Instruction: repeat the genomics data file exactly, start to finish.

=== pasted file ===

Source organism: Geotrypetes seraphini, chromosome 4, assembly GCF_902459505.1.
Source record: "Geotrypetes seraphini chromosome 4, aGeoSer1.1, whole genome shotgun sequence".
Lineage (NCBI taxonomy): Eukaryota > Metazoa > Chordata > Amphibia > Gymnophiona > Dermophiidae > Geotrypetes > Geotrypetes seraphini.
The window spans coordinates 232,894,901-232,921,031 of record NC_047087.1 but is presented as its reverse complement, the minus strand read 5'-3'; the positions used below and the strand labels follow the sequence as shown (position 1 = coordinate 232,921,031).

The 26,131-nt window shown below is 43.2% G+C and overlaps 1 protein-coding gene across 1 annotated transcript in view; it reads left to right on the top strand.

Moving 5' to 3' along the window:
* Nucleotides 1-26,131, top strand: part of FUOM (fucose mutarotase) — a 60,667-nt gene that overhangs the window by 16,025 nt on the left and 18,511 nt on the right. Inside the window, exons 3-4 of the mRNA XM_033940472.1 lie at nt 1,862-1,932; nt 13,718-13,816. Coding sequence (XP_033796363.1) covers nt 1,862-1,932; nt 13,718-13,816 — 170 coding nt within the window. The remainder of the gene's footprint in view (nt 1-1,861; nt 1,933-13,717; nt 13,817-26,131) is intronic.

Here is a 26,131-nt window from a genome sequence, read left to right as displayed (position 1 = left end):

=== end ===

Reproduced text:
Source organism: Geotrypetes seraphini, chromosome 4, assembly GCF_902459505.1.
Source record: "Geotrypetes seraphini chromosome 4, aGeoSer1.1, whole genome shotgun sequence".
Lineage (NCBI taxonomy): Eukaryota > Metazoa > Chordata > Amphibia > Gymnophiona > Dermophiidae > Geotrypetes > Geotrypetes seraphini.
The window spans coordinates 232,894,901-232,921,031 of record NC_047087.1 but is presented as its reverse complement, the minus strand read 5'-3'; the positions used below and the strand labels follow the sequence as shown (position 1 = coordinate 232,921,031).

The 26,131-nt window shown below is 43.2% G+C and overlaps 1 protein-coding gene across 1 annotated transcript in view; it reads left to right on the top strand.

Moving 5' to 3' along the window:
* Nucleotides 1-26,131, top strand: part of FUOM (fucose mutarotase) — a 60,667-nt gene that overhangs the window by 16,025 nt on the left and 18,511 nt on the right. Inside the window, exons 3-4 of the mRNA XM_033940472.1 lie at nt 1,862-1,932; nt 13,718-13,816. Coding sequence (XP_033796363.1) covers nt 1,862-1,932; nt 13,718-13,816 — 170 coding nt within the window. The remainder of the gene's footprint in view (nt 1-1,861; nt 1,933-13,717; nt 13,817-26,131) is intronic.

Here is a 26,131-nt window from a genome sequence, read left to right as displayed (position 1 = left end):